Prediction of pneumonia in outpatients with acute cough--a statistical approach

J Chronic Dis. 1984;37(3):215-25. doi: 10.1016/0021-9681(84)90149-8.


Cough is the fifth most common reason for physician visits, but data on acute cough have rarely been collected in a standardized manner and have not been analyzed in a multivariate fashion. We report data on 1819 patients presenting with cough, all of whom received a standardized history and physical, and a chest X-ray. Only 48 (2.6%) were found to have an acute radiographic infiltrate (pneumonia). The prevalence of common signs and symptoms is shown for the patients with and without pneumonia. Thirty-two of these findings were significant predictors of pneumonia (p less than 0.05, one-tailed). These 32 did not include some of the expected predictors of pneumonia and did include some predictors not previously described in the literature. A diagnostic rule is developed which identifies pneumonia patients with 91% sensitivity and 40% specificity, or 74% sensitivity and 70% specificity. The study results suggest that many pneumonias could be predicted based only on the patients histories. Physician visits to determine physical findings and chest X-rays might be avoided by telephone triage, with substantial cost savings.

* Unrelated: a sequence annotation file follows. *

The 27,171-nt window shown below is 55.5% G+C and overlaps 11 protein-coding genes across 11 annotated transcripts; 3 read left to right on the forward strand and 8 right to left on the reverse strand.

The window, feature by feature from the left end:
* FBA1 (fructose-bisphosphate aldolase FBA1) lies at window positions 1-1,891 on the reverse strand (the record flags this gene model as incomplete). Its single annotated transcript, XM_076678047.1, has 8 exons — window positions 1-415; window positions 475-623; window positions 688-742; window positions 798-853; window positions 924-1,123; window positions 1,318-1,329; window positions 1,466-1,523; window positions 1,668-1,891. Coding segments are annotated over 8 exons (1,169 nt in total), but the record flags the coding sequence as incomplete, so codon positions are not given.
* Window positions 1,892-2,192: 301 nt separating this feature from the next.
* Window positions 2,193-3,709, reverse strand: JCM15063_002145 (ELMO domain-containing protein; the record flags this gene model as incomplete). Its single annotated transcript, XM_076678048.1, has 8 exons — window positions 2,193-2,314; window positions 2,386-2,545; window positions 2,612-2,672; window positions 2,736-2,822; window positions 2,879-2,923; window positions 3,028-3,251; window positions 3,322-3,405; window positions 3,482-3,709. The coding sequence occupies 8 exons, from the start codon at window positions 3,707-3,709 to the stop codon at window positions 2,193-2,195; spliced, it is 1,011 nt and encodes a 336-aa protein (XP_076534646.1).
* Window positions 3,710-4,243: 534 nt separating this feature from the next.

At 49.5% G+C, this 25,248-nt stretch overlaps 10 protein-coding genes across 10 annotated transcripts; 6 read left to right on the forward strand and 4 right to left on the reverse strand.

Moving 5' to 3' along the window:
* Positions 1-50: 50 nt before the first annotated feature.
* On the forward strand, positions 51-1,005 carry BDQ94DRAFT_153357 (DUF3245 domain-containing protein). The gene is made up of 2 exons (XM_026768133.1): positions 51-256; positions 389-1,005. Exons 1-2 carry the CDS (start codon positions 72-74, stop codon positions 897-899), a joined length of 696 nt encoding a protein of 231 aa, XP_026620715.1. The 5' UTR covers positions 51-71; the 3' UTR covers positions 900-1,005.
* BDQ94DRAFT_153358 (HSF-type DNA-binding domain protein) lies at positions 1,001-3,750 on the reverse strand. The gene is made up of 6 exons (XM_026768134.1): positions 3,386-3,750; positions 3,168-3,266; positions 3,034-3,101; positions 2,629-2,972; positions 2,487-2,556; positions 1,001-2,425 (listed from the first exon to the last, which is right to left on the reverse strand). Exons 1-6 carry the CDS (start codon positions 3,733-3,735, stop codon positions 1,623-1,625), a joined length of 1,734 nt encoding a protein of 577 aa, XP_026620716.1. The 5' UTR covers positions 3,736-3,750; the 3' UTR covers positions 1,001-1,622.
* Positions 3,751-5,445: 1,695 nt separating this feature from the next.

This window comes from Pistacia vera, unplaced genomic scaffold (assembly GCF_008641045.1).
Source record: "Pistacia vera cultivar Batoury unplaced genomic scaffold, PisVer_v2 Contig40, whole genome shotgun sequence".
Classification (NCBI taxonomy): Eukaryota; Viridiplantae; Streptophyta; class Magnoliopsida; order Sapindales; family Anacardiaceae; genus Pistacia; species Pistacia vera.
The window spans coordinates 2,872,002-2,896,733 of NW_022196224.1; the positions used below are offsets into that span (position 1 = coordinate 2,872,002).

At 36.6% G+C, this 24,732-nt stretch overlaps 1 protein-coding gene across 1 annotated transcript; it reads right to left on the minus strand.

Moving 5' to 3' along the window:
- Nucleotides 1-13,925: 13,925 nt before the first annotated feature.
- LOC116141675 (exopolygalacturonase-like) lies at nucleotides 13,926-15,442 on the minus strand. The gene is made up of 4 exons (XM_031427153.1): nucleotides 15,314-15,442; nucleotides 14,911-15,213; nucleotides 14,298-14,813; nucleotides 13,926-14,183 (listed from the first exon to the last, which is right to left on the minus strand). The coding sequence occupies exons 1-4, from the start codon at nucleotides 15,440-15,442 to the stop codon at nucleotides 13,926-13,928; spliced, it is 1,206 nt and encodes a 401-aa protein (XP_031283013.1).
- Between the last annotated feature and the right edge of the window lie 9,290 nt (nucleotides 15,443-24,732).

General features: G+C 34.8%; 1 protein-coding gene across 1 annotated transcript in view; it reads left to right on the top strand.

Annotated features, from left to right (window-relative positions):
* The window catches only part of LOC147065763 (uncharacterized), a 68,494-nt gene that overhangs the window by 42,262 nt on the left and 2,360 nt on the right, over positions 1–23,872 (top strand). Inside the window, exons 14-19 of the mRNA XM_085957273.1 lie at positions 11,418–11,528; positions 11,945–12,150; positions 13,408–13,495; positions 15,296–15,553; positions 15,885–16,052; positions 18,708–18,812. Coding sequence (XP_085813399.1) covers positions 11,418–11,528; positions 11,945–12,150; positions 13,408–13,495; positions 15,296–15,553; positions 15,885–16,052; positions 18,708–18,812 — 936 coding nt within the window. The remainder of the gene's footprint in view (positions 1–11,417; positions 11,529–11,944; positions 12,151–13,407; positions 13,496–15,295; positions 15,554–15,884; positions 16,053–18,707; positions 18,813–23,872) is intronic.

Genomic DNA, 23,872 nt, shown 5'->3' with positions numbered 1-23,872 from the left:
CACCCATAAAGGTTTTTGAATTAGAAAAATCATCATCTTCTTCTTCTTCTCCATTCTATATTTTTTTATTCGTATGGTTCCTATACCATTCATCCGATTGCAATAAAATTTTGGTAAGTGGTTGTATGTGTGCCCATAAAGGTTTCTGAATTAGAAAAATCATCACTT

Publication types

  • Research Support, U.S. Gov't, Non-P.H.S.

MeSH terms

  • Acute Disease
  • Adolescent
  • Adult
  • Aged
  • Ambulatory Care*
  • Cough / diagnosis*
  • Cough / etiology
  • Female
  • Humans
  • Male
  • Middle Aged
  • Models, Biological
  • Pneumonia / complications
  • Pneumonia / diagnosis*
  • Pneumonia / diagnostic imaging
  • Radiography